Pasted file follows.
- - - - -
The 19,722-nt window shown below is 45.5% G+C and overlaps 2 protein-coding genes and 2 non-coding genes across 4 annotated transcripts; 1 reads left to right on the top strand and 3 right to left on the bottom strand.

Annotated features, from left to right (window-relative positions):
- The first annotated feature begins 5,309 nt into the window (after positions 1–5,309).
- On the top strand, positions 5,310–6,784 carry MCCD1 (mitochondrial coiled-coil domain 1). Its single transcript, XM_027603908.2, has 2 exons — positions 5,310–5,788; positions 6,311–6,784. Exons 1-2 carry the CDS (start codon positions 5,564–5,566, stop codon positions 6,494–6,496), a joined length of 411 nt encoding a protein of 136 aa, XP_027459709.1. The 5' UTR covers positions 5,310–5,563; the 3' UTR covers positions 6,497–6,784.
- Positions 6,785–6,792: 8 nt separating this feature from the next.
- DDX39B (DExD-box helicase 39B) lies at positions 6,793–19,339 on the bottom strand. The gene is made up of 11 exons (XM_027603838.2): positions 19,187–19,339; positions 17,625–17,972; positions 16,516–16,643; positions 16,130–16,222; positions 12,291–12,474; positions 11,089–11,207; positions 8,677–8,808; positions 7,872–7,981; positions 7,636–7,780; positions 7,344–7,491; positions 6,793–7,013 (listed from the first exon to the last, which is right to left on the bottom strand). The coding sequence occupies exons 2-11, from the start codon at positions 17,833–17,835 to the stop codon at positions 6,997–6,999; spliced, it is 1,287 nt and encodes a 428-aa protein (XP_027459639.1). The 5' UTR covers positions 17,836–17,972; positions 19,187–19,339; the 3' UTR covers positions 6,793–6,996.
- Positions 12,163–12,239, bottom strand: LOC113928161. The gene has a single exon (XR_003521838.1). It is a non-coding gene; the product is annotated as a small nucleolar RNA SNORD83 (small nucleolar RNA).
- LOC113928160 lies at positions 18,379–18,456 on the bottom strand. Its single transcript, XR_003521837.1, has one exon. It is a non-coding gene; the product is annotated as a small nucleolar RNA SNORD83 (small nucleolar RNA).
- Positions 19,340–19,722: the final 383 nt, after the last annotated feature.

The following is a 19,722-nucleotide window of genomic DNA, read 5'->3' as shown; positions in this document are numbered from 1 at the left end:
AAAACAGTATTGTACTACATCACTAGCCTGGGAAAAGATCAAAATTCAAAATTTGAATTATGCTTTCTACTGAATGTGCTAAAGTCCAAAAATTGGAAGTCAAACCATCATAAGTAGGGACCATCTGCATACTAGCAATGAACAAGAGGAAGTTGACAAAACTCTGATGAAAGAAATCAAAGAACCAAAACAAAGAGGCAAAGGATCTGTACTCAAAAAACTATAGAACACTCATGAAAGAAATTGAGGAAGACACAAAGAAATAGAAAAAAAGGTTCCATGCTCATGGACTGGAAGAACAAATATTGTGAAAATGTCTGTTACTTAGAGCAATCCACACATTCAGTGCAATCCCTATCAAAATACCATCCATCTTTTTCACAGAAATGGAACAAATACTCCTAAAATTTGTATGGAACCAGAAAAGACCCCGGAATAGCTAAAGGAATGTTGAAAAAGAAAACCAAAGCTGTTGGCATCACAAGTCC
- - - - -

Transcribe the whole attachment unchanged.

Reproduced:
The 19,722-nt window shown below is 45.5% G+C and overlaps 2 protein-coding genes and 2 non-coding genes across 4 annotated transcripts; 1 reads left to right on the top strand and 3 right to left on the bottom strand.

Annotated features, from left to right (window-relative positions):
- The first annotated feature begins 5,309 nt into the window (after positions 1–5,309).
- On the top strand, positions 5,310–6,784 carry MCCD1 (mitochondrial coiled-coil domain 1). Its single transcript, XM_027603908.2, has 2 exons — positions 5,310–5,788; positions 6,311–6,784. Exons 1-2 carry the CDS (start codon positions 5,564–5,566, stop codon positions 6,494–6,496), a joined length of 411 nt encoding a protein of 136 aa, XP_027459709.1. The 5' UTR covers positions 5,310–5,563; the 3' UTR covers positions 6,497–6,784.
- Positions 6,785–6,792: 8 nt separating this feature from the next.
- DDX39B (DExD-box helicase 39B) lies at positions 6,793–19,339 on the bottom strand. The gene is made up of 11 exons (XM_027603838.2): positions 19,187–19,339; positions 17,625–17,972; positions 16,516–16,643; positions 16,130–16,222; positions 12,291–12,474; positions 11,089–11,207; positions 8,677–8,808; positions 7,872–7,981; positions 7,636–7,780; positions 7,344–7,491; positions 6,793–7,013 (listed from the first exon to the last, which is right to left on the bottom strand). The coding sequence occupies exons 2-11, from the start codon at positions 17,833–17,835 to the stop codon at positions 6,997–6,999; spliced, it is 1,287 nt and encodes a 428-aa protein (XP_027459639.1). The 5' UTR covers positions 17,836–17,972; positions 19,187–19,339; the 3' UTR covers positions 6,793–6,996.
- Positions 12,163–12,239, bottom strand: LOC113928161. The gene has a single exon (XR_003521838.1). It is a non-coding gene; the product is annotated as a small nucleolar RNA SNORD83 (small nucleolar RNA).
- LOC113928160 lies at positions 18,379–18,456 on the bottom strand. Its single transcript, XR_003521837.1, has one exon. It is a non-coding gene; the product is annotated as a small nucleolar RNA SNORD83 (small nucleolar RNA).
- Positions 19,340–19,722: the final 383 nt, after the last annotated feature.

The following is a 19,722-nucleotide window of genomic DNA, read 5'->3' as shown; positions in this document are numbered from 1 at the left end:
AAAACAGTATTGTACTACATCACTAGCCTGGGAAAAGATCAAAATTCAAAATTTGAATTATGCTTTCTACTGAATGTGCTAAAGTCCAAAAATTGGAAGTCAAACCATCATAAGTAGGGACCATCTGCATACTAGCAATGAACAAGAGGAAGTTGACAAAACTCTGATGAAAGAAATCAAAGAACCAAAACAAAGAGGCAAAGGATCTGTACTCAAAAAACTATAGAACACTCATGAAAGAAATTGAGGAAGACACAAAGAAATAGAAAAAAAGGTTCCATGCTCATGGACTGGAAGAACAAATATTGTGAAAATGTCTGTTACTTAGAGCAATCCACACATTCAGTGCAATCCCTATCAAAATACCATCCATCTTTTTCACAGAAATGGAACAAATACTCCTAAAATTTGTATGGAACCAGAAAAGACCCCGGAATAGCTAAAGGAATGTTGAAAAAGAAAACCAAAGCTGTTGGCATCACAAGTCC